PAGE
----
Bachelor of Science, Louisiana State Univ And A.& M. Coll (2004)
Doctor of Philosophy, University of California Davis (2011)
Aaron Straight, Postdoctoral Faculty Sponsor
Escherichia coli RecA is the defining member of a ubiquitous class of DNA strand-exchange proteins that are essential for homologous recombination, a pathway that maintains genomic integrity by repairing broken DNA. To function, filaments of RecA must nucleate and grow on single-stranded DNA (ssDNA) in direct competition with ssDNA-binding protein (SSB), which rapidly binds and continuously sequesters ssDNA, kinetically blocking RecA assembly. This dynamic self-assembly on a DNA lattice, in competition with another protein, is unique for the RecA family compared to other filament-forming proteins such as actin and tubulin. The complexity of this process has hindered our understanding of RecA filament assembly because ensemble measurements cannot reliably distinguish between the nucleation and growth phases, despite extensive and diverse attempts. Previous single-molecule assays have measured the nucleation and growth of RecA--and its eukaryotic homologue RAD51--on naked double-stranded DNA and ssDNA; however, the template for RecA self-assembly in vivo is SSB-coated ssDNA. Using single-molecule microscopy, here we directly visualize RecA filament assembly on single molecules of SSB-coated ssDNA, simultaneously measuring nucleation and growth. We establish that a dimer of RecA is required for nucleation, followed by growth of the filament through monomer addition, consistent with the finding that nucleation, but not growth, is modulated by nucleotide and magnesium ion cofactors. Filament growth is bidirectional, albeit faster in the 5'?3' direction. Both nucleation and growth are repressed at physiological conditions, highlighting the essential role of recombination mediators in potentiating assembly in vivo. We define a two-step kinetic mechanism in which RecA nucleates on transiently exposed ssDNA during SSB sliding and/or partial dissociation (DNA unwrapping) and then the RecA filament grows. We further demonstrate that the recombination mediator protein pair, RecOR (RecO and RecR), accelerates both RecA nucleation and filament growth, and that the introduction of RecF further stimulates RecA nucleation.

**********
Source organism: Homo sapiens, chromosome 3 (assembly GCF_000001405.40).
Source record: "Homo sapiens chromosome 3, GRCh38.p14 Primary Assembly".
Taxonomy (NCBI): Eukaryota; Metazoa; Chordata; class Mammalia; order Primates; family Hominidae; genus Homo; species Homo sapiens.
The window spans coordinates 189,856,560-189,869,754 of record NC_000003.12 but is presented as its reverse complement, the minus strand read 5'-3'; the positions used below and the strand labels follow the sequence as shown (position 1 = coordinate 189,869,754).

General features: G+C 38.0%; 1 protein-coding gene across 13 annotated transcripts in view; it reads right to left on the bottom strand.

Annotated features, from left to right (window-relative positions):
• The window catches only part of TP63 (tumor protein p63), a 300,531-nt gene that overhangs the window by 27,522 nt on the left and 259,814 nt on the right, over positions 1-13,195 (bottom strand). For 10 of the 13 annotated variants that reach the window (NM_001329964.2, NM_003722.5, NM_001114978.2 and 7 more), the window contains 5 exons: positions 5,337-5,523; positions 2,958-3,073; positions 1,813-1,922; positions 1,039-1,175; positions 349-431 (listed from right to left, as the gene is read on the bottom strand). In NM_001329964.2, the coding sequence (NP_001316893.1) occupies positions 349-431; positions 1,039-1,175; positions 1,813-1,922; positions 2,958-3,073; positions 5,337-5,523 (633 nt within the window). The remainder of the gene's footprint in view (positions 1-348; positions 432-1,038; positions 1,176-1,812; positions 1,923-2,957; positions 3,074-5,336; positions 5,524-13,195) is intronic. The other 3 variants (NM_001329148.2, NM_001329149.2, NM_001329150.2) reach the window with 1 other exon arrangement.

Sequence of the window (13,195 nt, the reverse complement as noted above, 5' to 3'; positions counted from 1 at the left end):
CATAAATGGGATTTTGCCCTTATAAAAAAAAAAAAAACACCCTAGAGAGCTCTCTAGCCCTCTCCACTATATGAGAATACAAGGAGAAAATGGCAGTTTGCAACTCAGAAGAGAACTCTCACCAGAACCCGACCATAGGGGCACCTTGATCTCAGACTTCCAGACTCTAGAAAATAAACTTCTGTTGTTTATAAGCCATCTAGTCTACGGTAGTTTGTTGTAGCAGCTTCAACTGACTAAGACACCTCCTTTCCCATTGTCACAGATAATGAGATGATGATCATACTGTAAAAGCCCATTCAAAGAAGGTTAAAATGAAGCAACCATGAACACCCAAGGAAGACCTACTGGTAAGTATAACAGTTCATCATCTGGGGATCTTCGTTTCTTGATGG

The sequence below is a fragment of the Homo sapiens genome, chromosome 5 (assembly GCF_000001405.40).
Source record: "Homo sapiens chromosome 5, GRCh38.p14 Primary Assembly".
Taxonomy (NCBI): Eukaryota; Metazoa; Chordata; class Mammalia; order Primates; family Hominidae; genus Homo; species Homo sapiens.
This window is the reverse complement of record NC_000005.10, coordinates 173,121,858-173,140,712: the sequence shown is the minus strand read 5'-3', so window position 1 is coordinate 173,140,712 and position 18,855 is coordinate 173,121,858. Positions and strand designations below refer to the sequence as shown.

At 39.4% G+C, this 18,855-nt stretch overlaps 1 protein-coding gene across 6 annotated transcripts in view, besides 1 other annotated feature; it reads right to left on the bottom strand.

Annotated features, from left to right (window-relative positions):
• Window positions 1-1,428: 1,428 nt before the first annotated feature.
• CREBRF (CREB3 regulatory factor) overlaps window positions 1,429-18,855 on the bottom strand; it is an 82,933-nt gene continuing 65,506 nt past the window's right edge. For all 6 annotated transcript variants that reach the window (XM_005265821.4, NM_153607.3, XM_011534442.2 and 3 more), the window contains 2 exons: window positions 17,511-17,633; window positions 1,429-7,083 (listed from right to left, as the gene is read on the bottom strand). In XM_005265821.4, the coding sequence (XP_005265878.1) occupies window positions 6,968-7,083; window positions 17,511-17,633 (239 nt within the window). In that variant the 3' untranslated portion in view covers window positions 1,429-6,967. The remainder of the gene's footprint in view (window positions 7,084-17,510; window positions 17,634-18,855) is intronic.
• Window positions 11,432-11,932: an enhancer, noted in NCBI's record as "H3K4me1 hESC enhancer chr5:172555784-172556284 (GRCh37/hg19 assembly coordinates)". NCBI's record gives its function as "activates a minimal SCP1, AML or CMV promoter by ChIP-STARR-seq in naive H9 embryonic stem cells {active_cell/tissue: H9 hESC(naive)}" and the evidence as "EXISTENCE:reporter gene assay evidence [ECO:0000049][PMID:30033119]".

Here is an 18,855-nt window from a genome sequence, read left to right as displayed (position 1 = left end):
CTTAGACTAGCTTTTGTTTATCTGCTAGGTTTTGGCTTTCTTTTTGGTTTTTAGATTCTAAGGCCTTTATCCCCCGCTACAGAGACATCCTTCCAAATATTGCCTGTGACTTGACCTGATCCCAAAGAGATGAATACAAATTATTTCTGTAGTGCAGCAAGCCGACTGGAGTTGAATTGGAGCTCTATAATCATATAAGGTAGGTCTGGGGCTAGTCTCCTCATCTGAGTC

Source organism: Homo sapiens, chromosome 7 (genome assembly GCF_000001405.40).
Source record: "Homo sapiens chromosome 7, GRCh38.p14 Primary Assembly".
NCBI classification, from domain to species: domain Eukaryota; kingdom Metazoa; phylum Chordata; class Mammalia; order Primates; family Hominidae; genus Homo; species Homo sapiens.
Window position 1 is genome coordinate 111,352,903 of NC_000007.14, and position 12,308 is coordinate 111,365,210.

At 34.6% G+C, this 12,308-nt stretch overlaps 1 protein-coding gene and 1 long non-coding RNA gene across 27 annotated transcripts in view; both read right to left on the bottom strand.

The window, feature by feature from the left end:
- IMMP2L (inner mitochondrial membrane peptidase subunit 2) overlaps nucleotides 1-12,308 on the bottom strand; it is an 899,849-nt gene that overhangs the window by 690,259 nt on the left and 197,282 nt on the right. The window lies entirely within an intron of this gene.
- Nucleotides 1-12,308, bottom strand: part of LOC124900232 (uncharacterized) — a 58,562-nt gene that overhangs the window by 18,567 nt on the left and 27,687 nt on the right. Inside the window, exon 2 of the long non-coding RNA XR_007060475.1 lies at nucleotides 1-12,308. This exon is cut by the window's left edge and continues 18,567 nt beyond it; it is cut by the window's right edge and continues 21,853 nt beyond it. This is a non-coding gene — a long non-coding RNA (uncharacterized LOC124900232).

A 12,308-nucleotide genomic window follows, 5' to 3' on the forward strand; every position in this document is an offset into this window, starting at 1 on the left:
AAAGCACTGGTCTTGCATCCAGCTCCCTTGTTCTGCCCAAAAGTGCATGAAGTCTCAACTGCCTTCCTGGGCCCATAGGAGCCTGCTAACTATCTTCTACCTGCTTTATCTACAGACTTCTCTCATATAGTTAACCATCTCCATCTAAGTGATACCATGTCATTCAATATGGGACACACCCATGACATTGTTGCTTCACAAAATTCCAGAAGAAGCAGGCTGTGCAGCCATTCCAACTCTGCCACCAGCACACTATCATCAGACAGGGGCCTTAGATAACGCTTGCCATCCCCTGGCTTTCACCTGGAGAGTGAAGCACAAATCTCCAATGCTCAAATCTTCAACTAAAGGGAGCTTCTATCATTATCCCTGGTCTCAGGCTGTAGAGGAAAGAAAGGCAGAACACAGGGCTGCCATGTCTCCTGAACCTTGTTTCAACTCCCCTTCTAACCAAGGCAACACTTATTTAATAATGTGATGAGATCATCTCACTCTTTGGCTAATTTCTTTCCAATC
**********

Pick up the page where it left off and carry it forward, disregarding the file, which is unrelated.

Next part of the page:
View details for DOI 10.1038/nature11598
View details for Web of Science ID 000310774300048
View details for PubMedID 23103864
The formation and maintenance of single-stranded DNA (ssDNA) are essential parts of many processes involving DNA. For example, strand separation of double-stranded DNA (dsDNA) is catalyzed by helicases, and this exposure of the bases on the DNA allows further processing, such as replication, recombination, or repair. Assays of helicase activity and probes for their mechanism are essential for understanding related biological processes. Here we describe the development and use of a fluorescent probe to measure ssDNA formation specifically and in real time, with high sensitivity and time resolution. The reagentless biosensor is based on the ssDNA binding protein (SSB) from Escherichia coli, labeled at a specific site with a coumarin fluorophore. Its use in the study of DNA manipulations involving ssDNA intermediates is demonstrated in assays for DNA unwinding, catalyzed by DNA helicases.
View details for DOI 10.1529/biophysj.108.133512
View details for Web of Science ID 000259393200025
View details for PubMedID 18599625